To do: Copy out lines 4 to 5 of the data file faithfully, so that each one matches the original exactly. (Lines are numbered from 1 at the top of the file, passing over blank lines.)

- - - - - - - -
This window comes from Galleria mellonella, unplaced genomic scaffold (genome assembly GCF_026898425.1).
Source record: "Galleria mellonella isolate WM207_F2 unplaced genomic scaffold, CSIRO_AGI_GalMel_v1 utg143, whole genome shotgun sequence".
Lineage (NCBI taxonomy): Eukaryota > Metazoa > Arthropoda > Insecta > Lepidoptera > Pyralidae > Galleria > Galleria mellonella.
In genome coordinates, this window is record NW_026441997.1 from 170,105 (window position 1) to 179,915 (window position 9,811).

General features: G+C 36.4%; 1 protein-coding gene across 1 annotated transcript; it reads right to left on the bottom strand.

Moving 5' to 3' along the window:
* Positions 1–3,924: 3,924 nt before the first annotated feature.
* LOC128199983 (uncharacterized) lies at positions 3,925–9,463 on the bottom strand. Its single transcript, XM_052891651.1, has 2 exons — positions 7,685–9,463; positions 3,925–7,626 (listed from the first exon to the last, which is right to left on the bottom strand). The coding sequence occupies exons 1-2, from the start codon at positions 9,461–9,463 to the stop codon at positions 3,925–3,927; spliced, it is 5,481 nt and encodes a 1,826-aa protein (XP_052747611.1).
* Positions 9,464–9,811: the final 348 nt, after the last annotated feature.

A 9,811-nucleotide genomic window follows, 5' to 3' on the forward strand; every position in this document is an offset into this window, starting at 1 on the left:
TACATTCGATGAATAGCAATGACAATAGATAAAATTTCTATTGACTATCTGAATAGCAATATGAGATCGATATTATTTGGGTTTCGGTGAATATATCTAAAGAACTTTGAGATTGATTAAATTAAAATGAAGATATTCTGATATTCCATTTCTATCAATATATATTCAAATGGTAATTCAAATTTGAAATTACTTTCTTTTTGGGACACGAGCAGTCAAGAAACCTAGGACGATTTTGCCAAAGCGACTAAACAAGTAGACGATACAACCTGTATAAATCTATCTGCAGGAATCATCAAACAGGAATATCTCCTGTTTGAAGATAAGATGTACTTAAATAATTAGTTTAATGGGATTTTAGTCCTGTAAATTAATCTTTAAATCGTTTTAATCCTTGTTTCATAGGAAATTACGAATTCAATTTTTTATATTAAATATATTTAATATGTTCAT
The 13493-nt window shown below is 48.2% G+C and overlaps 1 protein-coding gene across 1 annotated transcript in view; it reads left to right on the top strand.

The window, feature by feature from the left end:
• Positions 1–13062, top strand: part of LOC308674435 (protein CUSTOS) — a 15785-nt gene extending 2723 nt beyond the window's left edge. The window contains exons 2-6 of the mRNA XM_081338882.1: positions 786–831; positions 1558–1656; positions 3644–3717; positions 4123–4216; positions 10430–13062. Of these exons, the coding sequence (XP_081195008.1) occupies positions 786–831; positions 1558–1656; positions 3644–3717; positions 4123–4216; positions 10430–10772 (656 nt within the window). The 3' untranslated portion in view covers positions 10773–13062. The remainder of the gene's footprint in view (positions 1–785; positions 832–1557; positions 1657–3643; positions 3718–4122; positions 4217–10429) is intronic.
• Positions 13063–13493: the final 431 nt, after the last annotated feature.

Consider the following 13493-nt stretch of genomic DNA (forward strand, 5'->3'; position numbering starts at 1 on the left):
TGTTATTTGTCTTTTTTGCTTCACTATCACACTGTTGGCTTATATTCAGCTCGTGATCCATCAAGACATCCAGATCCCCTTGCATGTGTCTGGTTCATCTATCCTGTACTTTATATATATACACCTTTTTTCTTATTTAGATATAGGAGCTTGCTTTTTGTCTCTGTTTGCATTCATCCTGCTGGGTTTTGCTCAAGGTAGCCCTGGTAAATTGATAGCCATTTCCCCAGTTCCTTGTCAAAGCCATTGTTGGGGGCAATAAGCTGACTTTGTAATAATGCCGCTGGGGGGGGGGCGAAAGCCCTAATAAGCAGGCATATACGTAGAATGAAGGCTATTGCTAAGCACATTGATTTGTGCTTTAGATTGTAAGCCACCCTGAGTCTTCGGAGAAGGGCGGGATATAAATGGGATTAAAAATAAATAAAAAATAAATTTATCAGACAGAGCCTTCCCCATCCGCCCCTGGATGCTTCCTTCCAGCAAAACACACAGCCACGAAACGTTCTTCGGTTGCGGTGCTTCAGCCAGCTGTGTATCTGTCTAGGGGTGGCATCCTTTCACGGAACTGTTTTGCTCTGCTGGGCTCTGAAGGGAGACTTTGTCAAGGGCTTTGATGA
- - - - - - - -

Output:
In genome coordinates, this window is record NW_026441997.1 from 170,105 (window position 1) to 179,915 (window position 9,811).

General features: G+C 36.4%; 1 protein-coding gene across 1 annotated transcript; it reads right to left on the bottom strand.